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Largo, Fla.,
moves to fire trans city manager

Largo, Fla.,
moves to fire trans city manager

City officials in Largo, Fla., on Tuesday began the process of firing their longtime city manager, less than a week after he announced his plans to transition from male to female.

The hastily conducted 5-2 vote, held amid a tumult that included the arrest of Equality Florida's executive director for handing out protest leaflets, begins a three-step process to remove Steve Stanton from his job of 14 years.

Stanton, 48, confirmed last week that he is transsexual. With a solid reputation as a forceful and energetic leader, he had hoped to keep his $140,000-a-year job in the Tampa-area city as he underwent the gender reassignment process.

"It's just painful to know seven days ago I was a good guy and now...I have no integrity," Stanton told the commission as nearly 500 people looked on live and via closed-circuit TV. "My challenge here has always been that someday I was going to leave this organization. So I am going to do it with a smile on my face."

Stanton had planned to disclose his plans in June, when his 13-year-old son is scheduled to be out of town. But a local newspaper, acting on a tip, confronted him, and he was forced to make the disclosure ahead of schedule, said Simon Aronoff of the National Center for Transgender Equality, which along with Equality Florida is taking up his cause.

Florida is among the 41 states that lack transgender bias protections, and Largo in 2003 voted down an ordinance that would protect residents on the basis of gender identity. But it did approve nondiscrimination policies for city workers that include gender identity, said Aronoff, whose group is encouraging Largo officials to remember that fact "and hopefully just let this thing not go forward."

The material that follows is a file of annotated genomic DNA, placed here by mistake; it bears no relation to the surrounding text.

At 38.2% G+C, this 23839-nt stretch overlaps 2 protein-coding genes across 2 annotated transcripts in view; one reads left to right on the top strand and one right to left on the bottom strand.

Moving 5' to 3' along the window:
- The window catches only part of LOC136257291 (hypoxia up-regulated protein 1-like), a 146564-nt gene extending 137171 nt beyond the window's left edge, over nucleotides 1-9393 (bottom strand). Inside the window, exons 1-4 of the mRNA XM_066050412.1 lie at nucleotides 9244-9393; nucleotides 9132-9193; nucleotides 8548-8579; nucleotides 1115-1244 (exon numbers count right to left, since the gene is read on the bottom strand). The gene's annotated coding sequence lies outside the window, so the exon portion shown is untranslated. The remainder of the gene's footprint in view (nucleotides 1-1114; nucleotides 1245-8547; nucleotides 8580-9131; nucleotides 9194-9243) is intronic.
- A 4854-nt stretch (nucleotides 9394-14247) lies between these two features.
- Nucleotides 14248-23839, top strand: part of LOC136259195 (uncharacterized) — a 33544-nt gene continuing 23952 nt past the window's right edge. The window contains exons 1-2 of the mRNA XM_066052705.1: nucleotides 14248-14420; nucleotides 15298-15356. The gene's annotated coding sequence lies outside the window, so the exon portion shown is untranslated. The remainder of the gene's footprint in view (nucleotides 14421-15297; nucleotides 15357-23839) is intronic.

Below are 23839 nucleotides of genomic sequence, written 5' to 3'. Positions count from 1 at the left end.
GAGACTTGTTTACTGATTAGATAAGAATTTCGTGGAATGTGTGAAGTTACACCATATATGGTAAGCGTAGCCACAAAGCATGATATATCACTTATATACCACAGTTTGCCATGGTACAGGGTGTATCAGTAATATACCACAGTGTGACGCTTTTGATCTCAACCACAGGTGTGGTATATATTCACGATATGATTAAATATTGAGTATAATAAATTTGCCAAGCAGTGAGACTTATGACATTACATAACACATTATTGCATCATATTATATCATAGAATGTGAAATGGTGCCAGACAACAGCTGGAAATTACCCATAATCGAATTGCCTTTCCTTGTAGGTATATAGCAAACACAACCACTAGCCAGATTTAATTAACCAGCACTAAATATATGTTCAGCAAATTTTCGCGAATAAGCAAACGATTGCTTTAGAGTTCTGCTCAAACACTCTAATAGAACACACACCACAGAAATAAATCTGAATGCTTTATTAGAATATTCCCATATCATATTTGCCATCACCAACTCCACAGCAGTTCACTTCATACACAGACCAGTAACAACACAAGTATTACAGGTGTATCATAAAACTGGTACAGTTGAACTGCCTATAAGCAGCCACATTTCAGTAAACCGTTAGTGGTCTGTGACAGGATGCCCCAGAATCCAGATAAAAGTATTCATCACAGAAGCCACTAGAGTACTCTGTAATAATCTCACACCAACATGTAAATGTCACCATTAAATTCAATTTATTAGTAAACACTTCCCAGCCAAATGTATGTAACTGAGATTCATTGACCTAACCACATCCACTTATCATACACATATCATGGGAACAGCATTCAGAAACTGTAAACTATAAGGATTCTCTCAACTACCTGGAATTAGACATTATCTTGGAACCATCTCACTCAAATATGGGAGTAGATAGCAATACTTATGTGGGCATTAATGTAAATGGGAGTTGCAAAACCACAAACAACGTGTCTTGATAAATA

To fire Stanton, city commissioners have five days to follow Tuesday night's vote with a second that yields a written resolution. Stanton, who is on paid leave while the city begins the legal process, has another five days to respond.

Stanton isn't sure what he will do but said he had no plans to sue the city, the St. Petersburg Times reported. "In so many ways I am Largo," Stanton told commissioners. "It's like suing my mother."

Mayor Patricia Gerard and Commissioner Rodney Woods cast the dissenting votes. "He's done a great job for us," Gerard said. "He's done what we asked him to do and taken the heat over and over and over again, and now we're going to turn on him."

Commissioner Mary Gray Black, who introduced the resolution Monday to fire Stanton, said Stanton's announcement "caused stress, turmoil, distraction, and work disruption" among other city employees.

"I do not feel he has the integrity, nor the trust, nor the respect, nor the confidence to continue as the city manager of the city of Largo," Black said.

Mara Keisling, executive director of the transgender rights group, in a statement called Tuesday's vote "another in a long, shameful line of examples of why Congress must introduce--and pass--the Employment Non-Discrimination Act." That bill is expected to be reintroduced in the new session.

Nadine Smith, executive director of Equality Florida, was passing out protest leaflets among the overflow crowd in the City Hall lobby when police demanded she stop, the Times reported. She was charged with resisting arrest with violence, a felony, and disturbing others' assembly, a misdemeanor, the paper said.

Commissioners had given Stanton generally good reviews for his management of the city's $130 million budget and roughly 1,200 employees. They gave him an $11,000 annual pay raise in September, with Black casting the lone dissenting vote. (Barbara Wilcox, The Advocate. AP contributed to this story.)

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